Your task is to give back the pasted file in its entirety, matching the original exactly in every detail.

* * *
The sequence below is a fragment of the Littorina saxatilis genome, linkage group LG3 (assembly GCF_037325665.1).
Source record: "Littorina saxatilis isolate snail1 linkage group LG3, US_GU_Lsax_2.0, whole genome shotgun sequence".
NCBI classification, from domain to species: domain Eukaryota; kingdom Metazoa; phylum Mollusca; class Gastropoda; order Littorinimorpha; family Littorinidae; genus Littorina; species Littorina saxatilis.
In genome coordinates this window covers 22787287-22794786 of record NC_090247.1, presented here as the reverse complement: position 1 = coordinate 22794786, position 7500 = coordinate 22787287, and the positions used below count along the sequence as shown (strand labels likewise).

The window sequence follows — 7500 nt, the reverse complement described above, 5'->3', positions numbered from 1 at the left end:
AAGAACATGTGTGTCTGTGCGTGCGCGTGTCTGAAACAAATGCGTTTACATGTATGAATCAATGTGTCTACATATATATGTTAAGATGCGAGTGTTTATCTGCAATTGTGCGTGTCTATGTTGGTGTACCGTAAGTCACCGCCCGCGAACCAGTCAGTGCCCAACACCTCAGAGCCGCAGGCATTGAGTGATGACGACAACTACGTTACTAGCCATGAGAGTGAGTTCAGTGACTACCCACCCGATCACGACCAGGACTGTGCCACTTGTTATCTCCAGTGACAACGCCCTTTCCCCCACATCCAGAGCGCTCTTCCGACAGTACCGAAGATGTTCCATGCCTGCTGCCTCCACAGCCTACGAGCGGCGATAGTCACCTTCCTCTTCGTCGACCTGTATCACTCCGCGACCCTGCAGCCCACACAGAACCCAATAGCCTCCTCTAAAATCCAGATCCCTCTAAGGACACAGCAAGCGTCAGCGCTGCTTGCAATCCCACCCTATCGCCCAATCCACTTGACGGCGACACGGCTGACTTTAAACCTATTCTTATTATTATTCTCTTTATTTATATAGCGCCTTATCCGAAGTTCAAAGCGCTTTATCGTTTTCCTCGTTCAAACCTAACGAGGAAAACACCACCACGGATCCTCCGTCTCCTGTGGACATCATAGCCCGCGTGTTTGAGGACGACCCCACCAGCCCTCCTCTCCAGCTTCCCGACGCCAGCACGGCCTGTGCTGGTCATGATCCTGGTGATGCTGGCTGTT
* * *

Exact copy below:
The sequence below is a fragment of the Littorina saxatilis genome, linkage group LG3 (assembly GCF_037325665.1).
Source record: "Littorina saxatilis isolate snail1 linkage group LG3, US_GU_Lsax_2.0, whole genome shotgun sequence".
NCBI classification, from domain to species: domain Eukaryota; kingdom Metazoa; phylum Mollusca; class Gastropoda; order Littorinimorpha; family Littorinidae; genus Littorina; species Littorina saxatilis.
In genome coordinates this window covers 22787287-22794786 of record NC_090247.1, presented here as the reverse complement: position 1 = coordinate 22794786, position 7500 = coordinate 22787287, and the positions used below count along the sequence as shown (strand labels likewise).

The window sequence follows — 7500 nt, the reverse complement described above, 5'->3', positions numbered from 1 at the left end:
AAGAACATGTGTGTCTGTGCGTGCGCGTGTCTGAAACAAATGCGTTTACATGTATGAATCAATGTGTCTACATATATATGTTAAGATGCGAGTGTTTATCTGCAATTGTGCGTGTCTATGTTGGTGTACCGTAAGTCACCGCCCGCGAACCAGTCAGTGCCCAACACCTCAGAGCCGCAGGCATTGAGTGATGACGACAACTACGTTACTAGCCATGAGAGTGAGTTCAGTGACTACCCACCCGATCACGACCAGGACTGTGCCACTTGTTATCTCCAGTGACAACGCCCTTTCCCCCACATCCAGAGCGCTCTTCCGACAGTACCGAAGATGTTCCATGCCTGCTGCCTCCACAGCCTACGAGCGGCGATAGTCACCTTCCTCTTCGTCGACCTGTATCACTCCGCGACCCTGCAGCCCACACAGAACCCAATAGCCTCCTCTAAAATCCAGATCCCTCTAAGGACACAGCAAGCGTCAGCGCTGCTTGCAATCCCACCCTATCGCCCAATCCACTTGACGGCGACACGGCTGACTTTAAACCTATTCTTATTATTATTCTCTTTATTTATATAGCGCCTTATCCGAAGTTCAAAGCGCTTTATCGTTTTCCTCGTTCAAACCTAACGAGGAAAACACCACCACGGATCCTCCGTCTCCTGTGGACATCATAGCCCGCGTGTTTGAGGACGACCCCACCAGCCCTCCTCTCCAGCTTCCCGACGCCAGCACGGCCTGTGCTGGTCATGATCCTGGTGATGCTGGCTGTT